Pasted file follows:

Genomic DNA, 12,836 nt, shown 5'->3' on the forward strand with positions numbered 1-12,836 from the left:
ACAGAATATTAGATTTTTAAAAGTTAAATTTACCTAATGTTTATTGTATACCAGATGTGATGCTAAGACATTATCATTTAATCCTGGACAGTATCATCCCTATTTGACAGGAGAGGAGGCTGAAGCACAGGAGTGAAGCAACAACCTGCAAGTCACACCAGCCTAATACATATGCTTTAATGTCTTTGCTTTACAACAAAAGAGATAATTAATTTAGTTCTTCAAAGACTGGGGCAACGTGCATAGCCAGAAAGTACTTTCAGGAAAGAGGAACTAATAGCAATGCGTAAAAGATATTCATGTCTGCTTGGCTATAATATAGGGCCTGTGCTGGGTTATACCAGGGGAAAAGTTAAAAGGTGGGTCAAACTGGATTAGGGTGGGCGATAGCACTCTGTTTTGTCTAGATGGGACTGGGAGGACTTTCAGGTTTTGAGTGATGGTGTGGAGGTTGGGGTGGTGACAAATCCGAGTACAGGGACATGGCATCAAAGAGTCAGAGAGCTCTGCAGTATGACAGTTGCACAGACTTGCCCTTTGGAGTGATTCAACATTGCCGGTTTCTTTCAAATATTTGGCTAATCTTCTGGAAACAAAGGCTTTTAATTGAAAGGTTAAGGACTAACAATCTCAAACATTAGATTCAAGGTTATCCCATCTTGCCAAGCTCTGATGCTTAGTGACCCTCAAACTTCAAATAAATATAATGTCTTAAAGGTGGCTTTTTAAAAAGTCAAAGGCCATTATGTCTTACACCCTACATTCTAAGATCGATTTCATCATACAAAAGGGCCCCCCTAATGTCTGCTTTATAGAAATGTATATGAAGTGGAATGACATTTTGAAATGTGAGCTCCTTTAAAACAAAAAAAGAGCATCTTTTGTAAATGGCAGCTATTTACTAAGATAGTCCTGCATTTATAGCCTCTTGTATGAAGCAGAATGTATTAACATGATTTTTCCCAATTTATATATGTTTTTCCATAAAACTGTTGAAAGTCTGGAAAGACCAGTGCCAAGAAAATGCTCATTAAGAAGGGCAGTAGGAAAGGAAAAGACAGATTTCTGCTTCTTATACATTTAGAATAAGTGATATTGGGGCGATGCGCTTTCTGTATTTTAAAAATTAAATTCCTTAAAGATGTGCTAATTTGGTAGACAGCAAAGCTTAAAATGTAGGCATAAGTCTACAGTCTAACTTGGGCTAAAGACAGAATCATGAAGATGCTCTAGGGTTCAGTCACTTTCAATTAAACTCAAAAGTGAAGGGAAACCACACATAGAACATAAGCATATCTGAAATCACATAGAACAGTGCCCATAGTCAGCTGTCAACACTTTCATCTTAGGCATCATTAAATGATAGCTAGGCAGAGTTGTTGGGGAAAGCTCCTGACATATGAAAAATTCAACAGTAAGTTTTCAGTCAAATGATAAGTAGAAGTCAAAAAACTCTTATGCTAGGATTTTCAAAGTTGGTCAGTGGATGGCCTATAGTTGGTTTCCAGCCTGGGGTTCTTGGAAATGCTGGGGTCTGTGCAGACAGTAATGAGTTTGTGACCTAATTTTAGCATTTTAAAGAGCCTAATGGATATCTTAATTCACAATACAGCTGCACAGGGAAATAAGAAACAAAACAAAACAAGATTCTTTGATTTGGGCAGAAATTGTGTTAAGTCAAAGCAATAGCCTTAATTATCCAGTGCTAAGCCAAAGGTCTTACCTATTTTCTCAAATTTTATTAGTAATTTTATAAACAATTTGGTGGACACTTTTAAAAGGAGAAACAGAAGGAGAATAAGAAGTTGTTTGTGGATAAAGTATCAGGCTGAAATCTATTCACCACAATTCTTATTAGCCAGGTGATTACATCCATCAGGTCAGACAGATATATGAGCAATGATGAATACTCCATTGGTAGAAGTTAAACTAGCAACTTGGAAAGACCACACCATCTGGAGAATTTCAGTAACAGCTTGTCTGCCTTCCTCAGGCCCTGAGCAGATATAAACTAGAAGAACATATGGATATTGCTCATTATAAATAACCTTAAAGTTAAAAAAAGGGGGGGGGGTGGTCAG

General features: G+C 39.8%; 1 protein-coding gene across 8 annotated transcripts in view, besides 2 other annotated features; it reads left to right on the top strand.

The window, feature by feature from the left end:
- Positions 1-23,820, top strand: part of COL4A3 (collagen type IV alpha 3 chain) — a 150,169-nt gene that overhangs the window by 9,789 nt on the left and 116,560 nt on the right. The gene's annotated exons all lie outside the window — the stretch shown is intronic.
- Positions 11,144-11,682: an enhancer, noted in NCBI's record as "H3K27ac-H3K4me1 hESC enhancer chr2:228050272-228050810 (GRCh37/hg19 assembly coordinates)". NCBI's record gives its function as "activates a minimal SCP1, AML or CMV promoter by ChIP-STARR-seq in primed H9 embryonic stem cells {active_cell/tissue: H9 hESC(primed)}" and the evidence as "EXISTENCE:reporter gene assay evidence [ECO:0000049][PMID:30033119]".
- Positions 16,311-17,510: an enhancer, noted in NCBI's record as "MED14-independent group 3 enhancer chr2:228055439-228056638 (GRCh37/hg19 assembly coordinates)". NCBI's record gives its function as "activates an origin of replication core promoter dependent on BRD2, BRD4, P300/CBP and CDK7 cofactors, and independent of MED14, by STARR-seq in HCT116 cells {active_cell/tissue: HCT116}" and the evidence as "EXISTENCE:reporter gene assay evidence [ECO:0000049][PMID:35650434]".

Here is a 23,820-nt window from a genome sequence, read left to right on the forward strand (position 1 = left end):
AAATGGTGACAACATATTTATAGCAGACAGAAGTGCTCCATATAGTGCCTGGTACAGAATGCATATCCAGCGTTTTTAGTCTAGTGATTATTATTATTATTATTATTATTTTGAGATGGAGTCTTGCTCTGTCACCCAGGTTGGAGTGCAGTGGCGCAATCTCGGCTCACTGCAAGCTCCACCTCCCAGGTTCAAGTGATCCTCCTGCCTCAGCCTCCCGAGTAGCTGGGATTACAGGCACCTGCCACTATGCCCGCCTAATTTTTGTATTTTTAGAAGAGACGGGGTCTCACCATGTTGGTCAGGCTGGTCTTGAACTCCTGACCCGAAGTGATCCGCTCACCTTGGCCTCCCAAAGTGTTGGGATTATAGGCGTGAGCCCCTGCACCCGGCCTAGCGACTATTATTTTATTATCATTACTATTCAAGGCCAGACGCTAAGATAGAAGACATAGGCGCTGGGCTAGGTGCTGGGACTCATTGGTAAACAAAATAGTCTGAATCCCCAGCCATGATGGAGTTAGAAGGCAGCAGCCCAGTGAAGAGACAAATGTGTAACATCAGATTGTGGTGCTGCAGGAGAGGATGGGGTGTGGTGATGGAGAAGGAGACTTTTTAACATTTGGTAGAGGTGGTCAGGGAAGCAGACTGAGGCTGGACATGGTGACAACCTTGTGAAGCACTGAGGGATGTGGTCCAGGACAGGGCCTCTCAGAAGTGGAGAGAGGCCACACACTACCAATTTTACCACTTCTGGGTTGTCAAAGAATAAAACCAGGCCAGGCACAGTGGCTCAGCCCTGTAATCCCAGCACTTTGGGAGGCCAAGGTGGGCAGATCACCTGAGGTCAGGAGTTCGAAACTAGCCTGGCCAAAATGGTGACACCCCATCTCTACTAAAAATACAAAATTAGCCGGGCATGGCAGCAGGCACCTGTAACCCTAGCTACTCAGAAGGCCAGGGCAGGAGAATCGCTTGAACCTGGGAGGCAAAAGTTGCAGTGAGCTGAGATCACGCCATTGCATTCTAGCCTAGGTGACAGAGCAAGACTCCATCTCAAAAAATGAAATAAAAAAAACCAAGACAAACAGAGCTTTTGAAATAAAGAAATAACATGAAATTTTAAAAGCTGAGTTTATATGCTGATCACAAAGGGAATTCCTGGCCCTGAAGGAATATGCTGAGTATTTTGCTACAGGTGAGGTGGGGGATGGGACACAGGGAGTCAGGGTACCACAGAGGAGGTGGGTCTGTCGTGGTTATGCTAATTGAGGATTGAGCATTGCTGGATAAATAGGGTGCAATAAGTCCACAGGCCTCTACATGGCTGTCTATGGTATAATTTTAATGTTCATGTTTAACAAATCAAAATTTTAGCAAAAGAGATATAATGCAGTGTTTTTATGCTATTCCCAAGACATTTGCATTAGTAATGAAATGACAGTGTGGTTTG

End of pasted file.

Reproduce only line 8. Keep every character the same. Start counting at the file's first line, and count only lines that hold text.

Here is a 23,820-nt window from a genome sequence, read left to right on the forward strand (position 1 = left end):